Fifth Sunday in Lent

Engaging Faith | Mon, Mar 19, 2012

By John Bucki, S.J.
Source: Center of Concern

Lectionary reflections for the fifth Sunday in Lent 2012.

Fifth Sunday in Lent [b]

March 25, 2012


Jeremiah 31:31-34
Hebrews 5:7-9
John 12:20-33


March 21: International Day for the Elimination of Racial Discrimination
March 22: World Water Day
March 24: Archbishop Oscar Romero's Assassination Anniversary
March 26: Solemnity of the Annunciation of the Lord
March 31: Earth Hour: 8:30 to 9:30 pm  
March 31: Cesar Chavez Day
April 1: Palm Sunday


The grace of God has appeared to all. Jesus – the face of the "God who saves,” did not show himself only for a certain few, but for everyone. … he came for all: Jews and Gentiles, rich and poor, those near and those far away, believers and non-believers… for everyone.
-- Benedict XVI, December 25, 2008

We must make haste. Too many people are suffering. While some make progress, others stand still or move backwards; and the gap between them is widening.
-- Paul VI, Populorum Progressio, 29

Whenever the integral development of the person and the protection of his fundamental rights are hindered or denied, whenever countless people are forced to endure intolerable injustices and inequalities, how can we hope that the good of peace will be realized?
-- Benedict XVI, 1 January 2006

Violence and injustice in the form of massive poverty, sexism, racism, and war destroy the lives of millions of human beings who die before their time.  The radical transformation of crushing structures and murderous situations does not happen automatically but only through human effort that through active nonviolent resistance struggles for justice and against suffering.
-- Elizabeth Johnson, She Who Is, 136

Above all, the cross is raised as a challenge to the natural rightness of male dominating rule. The crucified Jesus embodies the exact opposite of the patriarchal ideal of the powerful man, and shows the steep price to be paid in the struggle for liberation.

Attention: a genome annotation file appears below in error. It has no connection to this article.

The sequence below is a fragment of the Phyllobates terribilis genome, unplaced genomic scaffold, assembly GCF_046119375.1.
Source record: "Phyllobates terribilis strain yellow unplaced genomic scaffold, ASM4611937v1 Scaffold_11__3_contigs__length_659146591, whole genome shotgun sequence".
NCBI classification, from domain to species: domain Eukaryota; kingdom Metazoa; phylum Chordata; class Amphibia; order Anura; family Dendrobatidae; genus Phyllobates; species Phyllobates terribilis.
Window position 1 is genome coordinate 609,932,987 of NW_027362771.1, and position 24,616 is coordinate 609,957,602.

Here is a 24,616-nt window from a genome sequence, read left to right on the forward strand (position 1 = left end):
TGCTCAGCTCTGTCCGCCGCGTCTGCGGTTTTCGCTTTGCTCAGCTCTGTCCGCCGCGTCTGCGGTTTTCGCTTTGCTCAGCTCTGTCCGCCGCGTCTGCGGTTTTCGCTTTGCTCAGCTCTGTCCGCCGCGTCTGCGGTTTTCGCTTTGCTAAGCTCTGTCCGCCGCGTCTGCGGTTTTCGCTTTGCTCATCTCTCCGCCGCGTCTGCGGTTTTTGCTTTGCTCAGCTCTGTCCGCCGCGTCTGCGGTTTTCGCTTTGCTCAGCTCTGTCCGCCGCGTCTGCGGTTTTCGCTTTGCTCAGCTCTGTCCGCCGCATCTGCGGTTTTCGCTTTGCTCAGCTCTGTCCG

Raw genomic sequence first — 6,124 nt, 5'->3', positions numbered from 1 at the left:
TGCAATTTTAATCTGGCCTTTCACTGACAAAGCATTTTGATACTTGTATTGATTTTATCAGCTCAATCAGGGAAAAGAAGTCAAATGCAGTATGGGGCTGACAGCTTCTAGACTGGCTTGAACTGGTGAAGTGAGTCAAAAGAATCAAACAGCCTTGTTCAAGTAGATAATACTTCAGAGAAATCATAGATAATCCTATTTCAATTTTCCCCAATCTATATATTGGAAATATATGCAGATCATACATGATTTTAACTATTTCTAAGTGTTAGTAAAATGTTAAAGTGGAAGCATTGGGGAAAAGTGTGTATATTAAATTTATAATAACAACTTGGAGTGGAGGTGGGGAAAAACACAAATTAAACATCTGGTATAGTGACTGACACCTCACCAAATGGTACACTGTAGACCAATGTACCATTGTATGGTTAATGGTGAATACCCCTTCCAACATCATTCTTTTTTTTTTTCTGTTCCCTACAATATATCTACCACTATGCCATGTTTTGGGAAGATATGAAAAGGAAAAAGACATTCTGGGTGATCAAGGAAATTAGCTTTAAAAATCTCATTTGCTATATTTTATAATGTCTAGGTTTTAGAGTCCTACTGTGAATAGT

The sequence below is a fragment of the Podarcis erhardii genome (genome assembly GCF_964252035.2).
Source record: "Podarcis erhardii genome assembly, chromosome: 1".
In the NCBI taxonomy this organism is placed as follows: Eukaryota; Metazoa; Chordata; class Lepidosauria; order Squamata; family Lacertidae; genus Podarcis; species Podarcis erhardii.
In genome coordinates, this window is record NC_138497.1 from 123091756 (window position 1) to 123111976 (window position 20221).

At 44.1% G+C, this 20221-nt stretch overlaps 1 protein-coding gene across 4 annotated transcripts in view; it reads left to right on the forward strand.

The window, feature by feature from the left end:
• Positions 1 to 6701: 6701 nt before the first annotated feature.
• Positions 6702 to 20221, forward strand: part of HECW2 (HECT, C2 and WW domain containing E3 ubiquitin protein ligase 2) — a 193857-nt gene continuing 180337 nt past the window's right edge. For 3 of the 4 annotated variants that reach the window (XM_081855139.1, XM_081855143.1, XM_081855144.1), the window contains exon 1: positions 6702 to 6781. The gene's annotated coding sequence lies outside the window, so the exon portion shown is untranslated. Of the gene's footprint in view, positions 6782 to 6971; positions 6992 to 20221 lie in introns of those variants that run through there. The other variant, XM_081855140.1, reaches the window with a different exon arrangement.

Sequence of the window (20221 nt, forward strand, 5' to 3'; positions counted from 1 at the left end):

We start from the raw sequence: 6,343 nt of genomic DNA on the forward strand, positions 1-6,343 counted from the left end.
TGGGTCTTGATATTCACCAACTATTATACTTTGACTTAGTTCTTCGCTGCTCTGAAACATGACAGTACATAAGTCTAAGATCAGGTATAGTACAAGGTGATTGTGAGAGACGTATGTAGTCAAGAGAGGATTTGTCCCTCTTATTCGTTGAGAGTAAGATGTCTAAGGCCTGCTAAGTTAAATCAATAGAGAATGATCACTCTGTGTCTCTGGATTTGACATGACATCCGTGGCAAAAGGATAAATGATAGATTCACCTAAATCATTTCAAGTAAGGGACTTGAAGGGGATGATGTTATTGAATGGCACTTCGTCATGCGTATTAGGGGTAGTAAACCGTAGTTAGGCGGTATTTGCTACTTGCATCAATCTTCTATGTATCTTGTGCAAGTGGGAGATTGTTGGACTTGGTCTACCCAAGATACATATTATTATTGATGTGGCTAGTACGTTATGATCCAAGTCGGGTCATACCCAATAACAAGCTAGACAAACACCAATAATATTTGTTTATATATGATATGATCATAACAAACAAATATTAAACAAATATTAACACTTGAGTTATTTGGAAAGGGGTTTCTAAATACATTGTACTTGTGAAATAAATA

-- Elizabeth Johnson, She Who Is, 150

It is by uniting his own sufferings for the sake of truth and freedom to the sufferings of Christ on the Cross that a human person is able to accomplish the miracle of peace and is in a position to discern the often narrow path between the cowardice which gives in to evil and the violence which, under the illusion of fighting evil, only makes it worse. … A human person is alienated if he refuses to transcend himself and to live the experience of self giving and of the formation of an authentic human community oriented towards his final destiny, which is God.
-- John Paul II, Centesium Annus, 25, 41

Thoughts for your consideration

The gospel invites us to reflect on suffering in the world. 

Jesus is troubled as he is about to face his passion and death.

We too may be troubled by the suffering, injustice, war and violence experienced in our world.  We too may be troubled by the inequalities and injustices created by our economic system.  We too may be troubled by the financial problems and misdeeds that have unfolded in our country and how costly they are to average people and especially to people on the lowest end of our economic ladder.

We too may also be troubled by the cost of responding to all this suffering – the cost of acting up for justice.  We may be frustrated by the size of the problems and the difficulty of figuring out what to do.  We may be disturbed by the frustration of our failures to do something to fix it all. 

We too must live out the mystery of the grain of wheat which must die before it produces much fruit.  We too are called to respond to what troubles our world community.

Jesus affirms that his suffering and death will lead to life and salvation. Jesus is free enough to let go of his life and thus live it to the full.  Jesus is free enough to stand up for what is right even in the face of opposition. 

Jesus wants us to be liberated as well.

Jeremiah reminds us that God wants to set us free and put a new spirit of life and power into our hearts -- something that cannot be legislated – that cannot be imposed. With this spirit we can act freely and courageously in our world as followers of Jesus – as men and women of peace and nonviolence – as men and women dedicated to justice. 

We can challenge the values that need to be challenged. 
We can speak up with hope for something more. 
We can continue the salvific work of Jesus Christ.


"It is manifestly unjust that a privileged few accumulate excess goods/squander resources, while masses live in conditions of misery"   ~~ Pope John Paul II

Questions for Reflection in your Faith Sharing Group

When have you experienced suffering in your life? 
In any way was it redemptive?